|Kuki's daily accounts aboard the Explorer of the Seas.|
|Day 1 | Day 2 | Day 3 | Days 4 & 5 | Days 6 & 7 | Day 8|
This morning the wake up call came, and it was time to get back to real life, instead of the fantasy life at sea. And it didn't take long for reality to bite. We were in the first group scheduled for debarkation, and were called to leave the ship just after 8 a.m.
The luggage terminal for Royal Caribbean passengers has three areas, each with a large set of carousels like those in airports. This was my first experience with this relatively new system that RCI uses, and it proved to be less than satisfactory.
We were directed to an area where luggage with wWhite tags was supposed to be waiting on the carousel. After 15 minutes of waiting and watching, three of our four pieces showed up. I waited another half-hour without seeing our last bag, and then spoke to someone wearing an RCI Staff ID. I was told my choices were to wait and keep checking all three carousels, or file a missing luggage report.
This all seemed rather odd, because the luggage only had to be delivered about 40 feet from the ship to the luggage terminal. I also found it odd that no staff members were there to offer any real assistance. The standard answer was, "Keep looking, it should show up eventually." So Mrs. Kuki and I, and a very pleasant porter we had enlisted to assist us, took turns checking out all the carousels.
As we waited, we noticed we were not the only people living this experience. Fortunately, we didn't have an early flight to catch. Our luggage is ugly, green, hard-sided stuff, wrapped in Crime Scene tape, so I knew it was highly unlikely someone had taken our bag by mistake. We therefore assumed it would show up eventually. To keep my temper in check, I decided to view this experience as "research." I vowed to stay at the terminal until our bag showed up, or every other piece of luggage had been taken off and claimed.
After a two-hour and twenty-five minute wait, Mrs. Kuki won the luggage lottery, finding our orphaned bag on the wrong carousel, mixed in with bags bearing many different colored luggage tags. Obviously, this is not how the system is designed to work. And obviously the staffers who brought the luggage off the ship were about as interested in doing a good job as the customer service people were in assisting people looking for lost luggage -- i.e., not at all!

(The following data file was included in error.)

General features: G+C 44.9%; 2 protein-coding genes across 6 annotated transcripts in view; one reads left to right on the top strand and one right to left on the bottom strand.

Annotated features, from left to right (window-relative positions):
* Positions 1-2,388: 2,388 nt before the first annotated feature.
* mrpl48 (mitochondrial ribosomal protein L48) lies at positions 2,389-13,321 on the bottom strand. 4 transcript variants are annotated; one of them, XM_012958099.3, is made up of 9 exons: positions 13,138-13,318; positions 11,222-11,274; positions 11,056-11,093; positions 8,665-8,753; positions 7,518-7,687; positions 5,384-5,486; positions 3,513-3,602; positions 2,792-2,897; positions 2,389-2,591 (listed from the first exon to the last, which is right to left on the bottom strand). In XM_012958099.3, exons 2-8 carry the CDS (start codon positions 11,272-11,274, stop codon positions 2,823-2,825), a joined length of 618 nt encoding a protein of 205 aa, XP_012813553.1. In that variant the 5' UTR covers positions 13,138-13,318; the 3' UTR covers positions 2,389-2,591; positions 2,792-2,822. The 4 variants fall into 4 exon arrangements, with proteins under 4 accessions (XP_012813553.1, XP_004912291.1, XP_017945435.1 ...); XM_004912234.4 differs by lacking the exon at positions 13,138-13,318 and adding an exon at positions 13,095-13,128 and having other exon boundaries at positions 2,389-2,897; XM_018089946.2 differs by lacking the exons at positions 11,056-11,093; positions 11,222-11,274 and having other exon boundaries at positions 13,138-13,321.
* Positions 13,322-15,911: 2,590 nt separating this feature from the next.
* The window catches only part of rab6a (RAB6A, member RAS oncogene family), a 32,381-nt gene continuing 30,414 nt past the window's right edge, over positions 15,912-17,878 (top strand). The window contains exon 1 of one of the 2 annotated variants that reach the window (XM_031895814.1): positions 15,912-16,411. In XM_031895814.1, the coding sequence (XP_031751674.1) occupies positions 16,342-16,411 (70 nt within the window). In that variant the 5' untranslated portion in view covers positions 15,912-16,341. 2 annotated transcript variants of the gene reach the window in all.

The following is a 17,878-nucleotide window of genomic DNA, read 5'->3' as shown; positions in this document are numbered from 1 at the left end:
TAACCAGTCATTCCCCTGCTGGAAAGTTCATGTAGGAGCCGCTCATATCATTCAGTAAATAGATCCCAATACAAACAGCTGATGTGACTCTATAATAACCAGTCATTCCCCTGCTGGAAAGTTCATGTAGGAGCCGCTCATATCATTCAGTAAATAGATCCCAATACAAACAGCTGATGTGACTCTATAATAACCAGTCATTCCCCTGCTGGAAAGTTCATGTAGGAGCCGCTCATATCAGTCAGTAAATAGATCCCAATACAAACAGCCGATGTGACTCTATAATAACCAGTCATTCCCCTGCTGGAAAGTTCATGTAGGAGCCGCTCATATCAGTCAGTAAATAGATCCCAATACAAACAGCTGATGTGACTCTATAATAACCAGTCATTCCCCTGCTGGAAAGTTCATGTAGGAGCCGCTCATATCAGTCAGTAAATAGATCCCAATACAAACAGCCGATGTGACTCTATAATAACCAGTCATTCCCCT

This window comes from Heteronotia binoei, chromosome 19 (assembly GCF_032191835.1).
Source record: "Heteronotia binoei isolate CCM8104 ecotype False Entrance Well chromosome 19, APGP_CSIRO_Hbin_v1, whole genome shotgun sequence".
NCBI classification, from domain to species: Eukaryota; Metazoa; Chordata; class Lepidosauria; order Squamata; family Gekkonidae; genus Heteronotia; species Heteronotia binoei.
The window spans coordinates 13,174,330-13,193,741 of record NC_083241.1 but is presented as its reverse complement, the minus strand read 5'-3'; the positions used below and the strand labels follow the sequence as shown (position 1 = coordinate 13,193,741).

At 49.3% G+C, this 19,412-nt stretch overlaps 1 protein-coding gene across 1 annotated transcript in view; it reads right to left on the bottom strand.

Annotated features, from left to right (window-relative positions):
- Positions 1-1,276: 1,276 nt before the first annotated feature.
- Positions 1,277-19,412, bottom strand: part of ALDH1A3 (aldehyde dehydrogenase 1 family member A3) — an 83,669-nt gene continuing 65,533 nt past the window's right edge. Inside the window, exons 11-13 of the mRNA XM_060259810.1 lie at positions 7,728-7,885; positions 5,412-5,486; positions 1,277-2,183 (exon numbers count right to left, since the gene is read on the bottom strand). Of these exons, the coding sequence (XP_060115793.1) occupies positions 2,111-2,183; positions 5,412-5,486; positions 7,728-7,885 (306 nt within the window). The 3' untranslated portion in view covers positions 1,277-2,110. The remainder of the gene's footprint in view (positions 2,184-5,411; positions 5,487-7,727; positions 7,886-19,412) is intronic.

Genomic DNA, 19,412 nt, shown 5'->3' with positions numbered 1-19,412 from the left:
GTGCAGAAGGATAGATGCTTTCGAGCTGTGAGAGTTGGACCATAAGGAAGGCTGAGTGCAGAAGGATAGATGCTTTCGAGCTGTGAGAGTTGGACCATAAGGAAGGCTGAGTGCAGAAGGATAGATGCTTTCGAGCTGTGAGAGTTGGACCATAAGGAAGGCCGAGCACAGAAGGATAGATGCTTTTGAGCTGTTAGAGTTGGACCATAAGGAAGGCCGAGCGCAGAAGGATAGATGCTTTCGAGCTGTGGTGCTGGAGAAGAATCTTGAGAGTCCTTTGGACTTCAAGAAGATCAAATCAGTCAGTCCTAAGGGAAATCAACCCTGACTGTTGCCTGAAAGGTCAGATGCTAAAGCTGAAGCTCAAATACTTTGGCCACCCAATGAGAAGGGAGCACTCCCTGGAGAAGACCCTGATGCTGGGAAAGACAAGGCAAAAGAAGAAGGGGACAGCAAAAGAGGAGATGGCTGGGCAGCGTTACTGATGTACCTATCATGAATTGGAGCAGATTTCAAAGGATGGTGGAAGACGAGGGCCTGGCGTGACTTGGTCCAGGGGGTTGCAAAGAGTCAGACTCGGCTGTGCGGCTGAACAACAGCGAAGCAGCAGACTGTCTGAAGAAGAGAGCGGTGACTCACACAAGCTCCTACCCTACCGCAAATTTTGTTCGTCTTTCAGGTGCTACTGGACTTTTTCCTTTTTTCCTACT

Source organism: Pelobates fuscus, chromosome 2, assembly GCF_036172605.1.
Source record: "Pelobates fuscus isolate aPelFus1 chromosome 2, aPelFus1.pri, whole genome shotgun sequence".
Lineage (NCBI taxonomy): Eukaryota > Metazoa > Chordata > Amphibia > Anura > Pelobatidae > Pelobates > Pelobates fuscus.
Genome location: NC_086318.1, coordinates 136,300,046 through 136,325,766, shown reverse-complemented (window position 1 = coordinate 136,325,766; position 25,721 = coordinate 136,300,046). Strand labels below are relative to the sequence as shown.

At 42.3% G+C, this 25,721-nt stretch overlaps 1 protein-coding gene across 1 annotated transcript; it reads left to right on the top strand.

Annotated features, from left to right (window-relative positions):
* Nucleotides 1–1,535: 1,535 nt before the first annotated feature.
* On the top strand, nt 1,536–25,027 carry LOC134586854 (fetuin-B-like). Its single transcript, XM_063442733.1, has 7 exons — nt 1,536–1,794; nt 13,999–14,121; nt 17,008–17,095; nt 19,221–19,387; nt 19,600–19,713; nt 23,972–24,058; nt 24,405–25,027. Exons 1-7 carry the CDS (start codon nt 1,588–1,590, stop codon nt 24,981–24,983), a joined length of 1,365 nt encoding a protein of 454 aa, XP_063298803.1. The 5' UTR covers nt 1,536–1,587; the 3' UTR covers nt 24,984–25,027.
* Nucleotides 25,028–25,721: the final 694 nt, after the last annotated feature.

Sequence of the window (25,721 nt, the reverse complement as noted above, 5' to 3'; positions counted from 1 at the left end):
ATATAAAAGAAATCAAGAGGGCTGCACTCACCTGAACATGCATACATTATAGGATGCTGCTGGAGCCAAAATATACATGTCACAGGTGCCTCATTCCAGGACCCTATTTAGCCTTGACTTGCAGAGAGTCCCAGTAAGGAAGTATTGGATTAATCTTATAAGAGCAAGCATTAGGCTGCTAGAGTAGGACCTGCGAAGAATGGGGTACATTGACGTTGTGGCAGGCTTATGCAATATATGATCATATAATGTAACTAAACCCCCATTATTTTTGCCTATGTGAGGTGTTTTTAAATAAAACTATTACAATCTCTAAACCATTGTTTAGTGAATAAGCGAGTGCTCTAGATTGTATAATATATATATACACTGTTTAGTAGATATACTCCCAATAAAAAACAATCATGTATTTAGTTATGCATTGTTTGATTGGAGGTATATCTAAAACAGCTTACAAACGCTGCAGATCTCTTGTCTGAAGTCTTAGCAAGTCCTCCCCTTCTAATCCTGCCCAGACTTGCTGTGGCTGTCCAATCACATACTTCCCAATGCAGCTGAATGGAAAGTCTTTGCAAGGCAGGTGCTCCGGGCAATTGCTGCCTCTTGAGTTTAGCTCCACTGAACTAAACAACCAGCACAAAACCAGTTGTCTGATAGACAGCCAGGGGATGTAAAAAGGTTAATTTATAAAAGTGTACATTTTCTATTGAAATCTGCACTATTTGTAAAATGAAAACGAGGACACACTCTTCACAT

Once Mrs. Kuki found our luggage, I asked to speak to a supervisor. I wanted to know if it was company policy for the staff to offer so little assistance to people hunting for lost bags. I was interested in knowing if this was a regular occurrence when the Explorer or Voyager docked.
Not surprisingly, I didn't get many of my questions answered. Instead I was given a business card listing phone numbers for RCI Customer Service.
We had just left a wonderful cruise experience, only to have our first taste of life on land go astray. And RCI had provided both these experiences.
I've never had a similar situation on any previous cruises, where the luggage had always been placed stationary in a warehouse. I can't tell you how many bags I had to watch going around and around on the carousels. Seems to me the least they could do is remove the unclaimed luggage after a period of time, just so those in my situation could at least tell when a new batch of luggage was sliding by.
Our poor porter, Jorge Ruiz, stuck with us the entire time. Even though almost all the other passengers had departed, and he was likely losing substantial tip money from other people, this fellow stayed with us and tried to help. I tried to make sure that his service to us was rewarded enough to cover his losses.
Fortunately, all the positive memories of the cruise will far outweigh the hassle of this morning. And now I'm back to being landlocked temporarily, and will have to start a new countdown to my next cruise.